The teenager, who has been dubbed ‘The Mexican Messi’ despite choosing to represent Argentina, spoke to Goal after being named on the 2021 NXGN list

Mallorca midfielder Luka Romero has revealed the details of the conversation he had with Real Madrid captain Sergio Ramos following the teenager’s record-breaking debut last season.

Romero became the youngest player in La Liga history at the age of 15 years and 219 days when making his bow off the bench for Mallorca against Madrid in June.

And the playmaker, who has been dubbed ‘The Mexican Messi’ despite opting to represent Argentina at international level, recalled Ramos’ shock when the legendary defender found out how young he was.

What was said?

“As a child, you always dream of playing against Real Madrid and Barcelona, ​​so seeing and being close to their players was amazing,” Romero told Goal in an exclusive interview after he was named on the 2021 NXGN list of the world’s top teenage footballers.

“(I spoke) with Sergio Ramos. He asked me how old I was, and I said 15. He was surprised.”

Romero added that he does not know the exact age he was when setting the record, but he has kept the shirt from the match, as well as the jersey he scored his first professional goal in, against Logrones in November.

Why does ‘The Mexican Messi’ represent Argentina?

Romero’s nickname of ‘The Mexican Messi’ is born out of the fact that he was born in Mexico, where his father, Diego, was playing lower-league football at the time.

EMBED ONLY Luka Romero NXGN award GFX

The youngster only spent two years in the country, however, as his father’s career as a footballer soon saw the family move to Spain, where they have settled in Palma, the capital of the island of Mallorca.

As such, when it came to international football, Romero was left with a choice, with Mexico, Spain and Argentina – his family’s homeland – all keen for him to commit to representing them.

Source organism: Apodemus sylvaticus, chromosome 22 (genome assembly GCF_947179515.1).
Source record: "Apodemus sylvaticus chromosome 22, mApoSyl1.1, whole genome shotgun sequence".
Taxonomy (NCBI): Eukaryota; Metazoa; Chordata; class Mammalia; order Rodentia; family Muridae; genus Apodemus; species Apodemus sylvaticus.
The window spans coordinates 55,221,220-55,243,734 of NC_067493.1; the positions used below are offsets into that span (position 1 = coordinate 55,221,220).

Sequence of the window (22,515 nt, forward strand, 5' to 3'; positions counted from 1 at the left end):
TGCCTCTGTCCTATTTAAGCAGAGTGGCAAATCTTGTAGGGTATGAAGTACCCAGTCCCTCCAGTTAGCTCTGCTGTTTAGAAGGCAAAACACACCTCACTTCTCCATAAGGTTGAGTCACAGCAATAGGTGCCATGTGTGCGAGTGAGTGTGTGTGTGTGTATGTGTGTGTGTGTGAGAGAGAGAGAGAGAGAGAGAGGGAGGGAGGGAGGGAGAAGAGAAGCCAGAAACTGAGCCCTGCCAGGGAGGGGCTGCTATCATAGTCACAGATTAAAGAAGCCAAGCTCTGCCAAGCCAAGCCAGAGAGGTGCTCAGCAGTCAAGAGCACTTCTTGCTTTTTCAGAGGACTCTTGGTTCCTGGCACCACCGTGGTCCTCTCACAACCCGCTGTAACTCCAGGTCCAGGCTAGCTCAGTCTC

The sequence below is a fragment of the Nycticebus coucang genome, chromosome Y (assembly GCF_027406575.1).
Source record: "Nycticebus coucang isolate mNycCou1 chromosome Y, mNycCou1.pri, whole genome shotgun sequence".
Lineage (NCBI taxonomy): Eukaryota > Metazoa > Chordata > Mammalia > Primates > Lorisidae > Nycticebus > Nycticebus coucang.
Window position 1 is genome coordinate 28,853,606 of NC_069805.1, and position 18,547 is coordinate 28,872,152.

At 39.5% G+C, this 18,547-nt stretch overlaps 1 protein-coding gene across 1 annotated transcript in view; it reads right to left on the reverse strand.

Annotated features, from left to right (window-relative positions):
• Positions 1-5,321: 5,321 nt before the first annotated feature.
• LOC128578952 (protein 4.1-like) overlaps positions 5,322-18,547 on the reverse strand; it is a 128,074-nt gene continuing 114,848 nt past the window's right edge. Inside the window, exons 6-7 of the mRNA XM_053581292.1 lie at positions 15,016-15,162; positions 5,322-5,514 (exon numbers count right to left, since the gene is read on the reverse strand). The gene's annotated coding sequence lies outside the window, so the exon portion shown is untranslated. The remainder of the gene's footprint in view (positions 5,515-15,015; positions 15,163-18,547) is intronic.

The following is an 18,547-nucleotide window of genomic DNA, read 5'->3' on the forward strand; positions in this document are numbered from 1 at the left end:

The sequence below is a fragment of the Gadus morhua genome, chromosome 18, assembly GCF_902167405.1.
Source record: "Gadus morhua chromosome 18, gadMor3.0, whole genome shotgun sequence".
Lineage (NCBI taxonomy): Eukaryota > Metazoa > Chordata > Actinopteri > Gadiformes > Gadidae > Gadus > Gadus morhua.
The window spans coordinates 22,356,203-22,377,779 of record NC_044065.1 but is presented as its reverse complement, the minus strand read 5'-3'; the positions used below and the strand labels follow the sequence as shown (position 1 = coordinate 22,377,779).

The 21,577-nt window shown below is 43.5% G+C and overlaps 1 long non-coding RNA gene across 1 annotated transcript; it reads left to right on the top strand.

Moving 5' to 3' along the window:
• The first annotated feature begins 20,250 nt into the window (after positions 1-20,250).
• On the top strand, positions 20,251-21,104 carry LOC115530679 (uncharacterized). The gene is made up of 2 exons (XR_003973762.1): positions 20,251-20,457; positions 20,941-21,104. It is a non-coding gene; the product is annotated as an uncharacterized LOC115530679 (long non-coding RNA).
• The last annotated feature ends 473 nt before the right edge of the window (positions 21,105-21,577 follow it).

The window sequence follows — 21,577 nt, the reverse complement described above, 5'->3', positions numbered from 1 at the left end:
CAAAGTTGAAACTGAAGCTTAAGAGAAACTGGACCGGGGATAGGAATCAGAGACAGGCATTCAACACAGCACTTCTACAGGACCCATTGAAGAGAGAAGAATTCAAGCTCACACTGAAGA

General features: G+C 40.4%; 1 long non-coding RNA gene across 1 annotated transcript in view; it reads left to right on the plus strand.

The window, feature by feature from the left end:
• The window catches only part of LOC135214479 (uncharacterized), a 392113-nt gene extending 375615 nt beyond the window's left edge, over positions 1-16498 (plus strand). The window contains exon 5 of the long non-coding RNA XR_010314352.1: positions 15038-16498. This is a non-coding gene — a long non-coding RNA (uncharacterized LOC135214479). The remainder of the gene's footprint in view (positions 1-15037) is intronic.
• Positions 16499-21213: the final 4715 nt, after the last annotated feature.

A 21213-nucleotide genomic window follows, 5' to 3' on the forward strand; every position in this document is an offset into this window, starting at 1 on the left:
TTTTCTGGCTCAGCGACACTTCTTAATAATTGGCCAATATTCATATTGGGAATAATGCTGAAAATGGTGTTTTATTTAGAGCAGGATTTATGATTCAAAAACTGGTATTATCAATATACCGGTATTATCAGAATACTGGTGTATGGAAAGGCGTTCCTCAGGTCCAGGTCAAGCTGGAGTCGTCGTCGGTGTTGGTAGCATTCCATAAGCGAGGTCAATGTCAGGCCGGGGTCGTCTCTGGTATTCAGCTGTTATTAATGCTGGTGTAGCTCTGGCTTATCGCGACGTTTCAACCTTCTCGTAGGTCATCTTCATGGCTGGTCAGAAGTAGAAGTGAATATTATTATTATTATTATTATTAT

He chose the Albiceleste, despite Mexican officials travelling to Mallorca in a bid to convince him of the benefits of playing for El Tri.

Though Covid-19 has largely brought a stop to youth internationals in South America, Romero is hopeful of soon joining up with the country’s Under-17s, who are coached by ex-Valencia and Argentina star Pablo Aimar.

“In January, we spoke,” he said of Aimar. “We had meetings with the whole squad. They explained everything to us, and we watched some of the previous South American games at our age-group.

“I’m very happy [to work with Aimar]. I try to listen a lot and learn a lot from him, because he knows a lot.”

Romero keeps track of developments in Argentine football from afar, and recently tuned in to watch the Superclasico between Boca Juniors and River Plate.

His aim, though, is to follow in the footsteps of his hero Lionel Messi, who he has had one brief interaction with previously as a five-year old.

“He was eating at a hotel restaurant and the security guard approached him to tell him that my brother and I were waiting at the door,” Romero recalled. “He got up and came to take his picture.

“I don’t remember if he said anything to us. We just got our picture and left.”

He added on the six-time Ballon d’Or winner: “Last season, I was in the squad against Barcelona. When he came off the pitch, I followed him downstairs, but I didn’t dare speak to him!”

Luka Romero Mallorca

Messi is not the only player Romero models his game on, saying: “I really like [Paulo] Dybala, [Luka] Modric, Isco. I pay attention to those who play in my position.”

Could Romero leave Mallorca this summer?

Romero will not turn 17 until November, and is in negotiations with Mallorca over his first professional contract.

His time this season has been split between the first team and reserve side, but there is interest in his signature from elsewhere, with Juventus, AC Milan, Inter and Napoli all keen on the youngster.

“I am comfortable in Mallorca,” Romero said when asked about his future.

“In five years’ time I want to be a settled, first-team player, and playing regularly.”

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